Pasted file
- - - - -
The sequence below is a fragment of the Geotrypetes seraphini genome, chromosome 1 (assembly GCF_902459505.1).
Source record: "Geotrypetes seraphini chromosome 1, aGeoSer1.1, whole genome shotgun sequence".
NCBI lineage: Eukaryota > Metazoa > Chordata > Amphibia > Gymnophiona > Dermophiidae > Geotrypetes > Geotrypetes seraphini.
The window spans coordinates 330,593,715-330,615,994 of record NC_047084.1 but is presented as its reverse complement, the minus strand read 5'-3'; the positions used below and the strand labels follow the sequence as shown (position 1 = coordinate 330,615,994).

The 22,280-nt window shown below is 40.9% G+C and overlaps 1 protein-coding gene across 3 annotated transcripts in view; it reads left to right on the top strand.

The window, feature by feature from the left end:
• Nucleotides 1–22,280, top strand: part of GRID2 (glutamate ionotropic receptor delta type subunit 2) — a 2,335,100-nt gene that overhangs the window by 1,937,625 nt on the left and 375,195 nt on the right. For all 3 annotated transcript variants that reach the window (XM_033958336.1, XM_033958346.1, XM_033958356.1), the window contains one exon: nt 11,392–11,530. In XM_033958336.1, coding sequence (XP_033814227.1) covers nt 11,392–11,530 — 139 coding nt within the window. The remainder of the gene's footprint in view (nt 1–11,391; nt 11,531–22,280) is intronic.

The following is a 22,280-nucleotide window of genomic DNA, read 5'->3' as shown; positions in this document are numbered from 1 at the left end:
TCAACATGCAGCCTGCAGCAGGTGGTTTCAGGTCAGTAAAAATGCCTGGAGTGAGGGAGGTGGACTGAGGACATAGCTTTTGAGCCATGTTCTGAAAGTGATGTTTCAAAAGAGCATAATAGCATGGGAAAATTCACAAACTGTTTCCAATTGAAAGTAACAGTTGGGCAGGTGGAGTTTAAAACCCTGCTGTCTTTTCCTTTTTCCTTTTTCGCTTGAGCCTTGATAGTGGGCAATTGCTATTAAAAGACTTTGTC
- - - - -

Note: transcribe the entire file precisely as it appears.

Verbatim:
The sequence below is a fragment of the Geotrypetes seraphini genome, chromosome 1 (assembly GCF_902459505.1).
Source record: "Geotrypetes seraphini chromosome 1, aGeoSer1.1, whole genome shotgun sequence".
NCBI lineage: Eukaryota > Metazoa > Chordata > Amphibia > Gymnophiona > Dermophiidae > Geotrypetes > Geotrypetes seraphini.
The window spans coordinates 330,593,715-330,615,994 of record NC_047084.1 but is presented as its reverse complement, the minus strand read 5'-3'; the positions used below and the strand labels follow the sequence as shown (position 1 = coordinate 330,615,994).

The 22,280-nt window shown below is 40.9% G+C and overlaps 1 protein-coding gene across 3 annotated transcripts in view; it reads left to right on the top strand.

The window, feature by feature from the left end:
• Nucleotides 1–22,280, top strand: part of GRID2 (glutamate ionotropic receptor delta type subunit 2) — a 2,335,100-nt gene that overhangs the window by 1,937,625 nt on the left and 375,195 nt on the right. For all 3 annotated transcript variants that reach the window (XM_033958336.1, XM_033958346.1, XM_033958356.1), the window contains one exon: nt 11,392–11,530. In XM_033958336.1, coding sequence (XP_033814227.1) covers nt 11,392–11,530 — 139 coding nt within the window. The remainder of the gene's footprint in view (nt 1–11,391; nt 11,531–22,280) is intronic.

The following is a 22,280-nucleotide window of genomic DNA, read 5'->3' as shown; positions in this document are numbered from 1 at the left end:
TCAACATGCAGCCTGCAGCAGGTGGTTTCAGGTCAGTAAAAATGCCTGGAGTGAGGGAGGTGGACTGAGGACATAGCTTTTGAGCCATGTTCTGAAAGTGATGTTTCAAAAGAGCATAATAGCATGGGAAAATTCACAAACTGTTTCCAATTGAAAGTAACAGTTGGGCAGGTGGAGTTTAAAACCCTGCTGTCTTTTCCTTTTTCCTTTTTCGCTTGAGCCTTGATAGTGGGCAATTGCTATTAAAAGACTTTGTC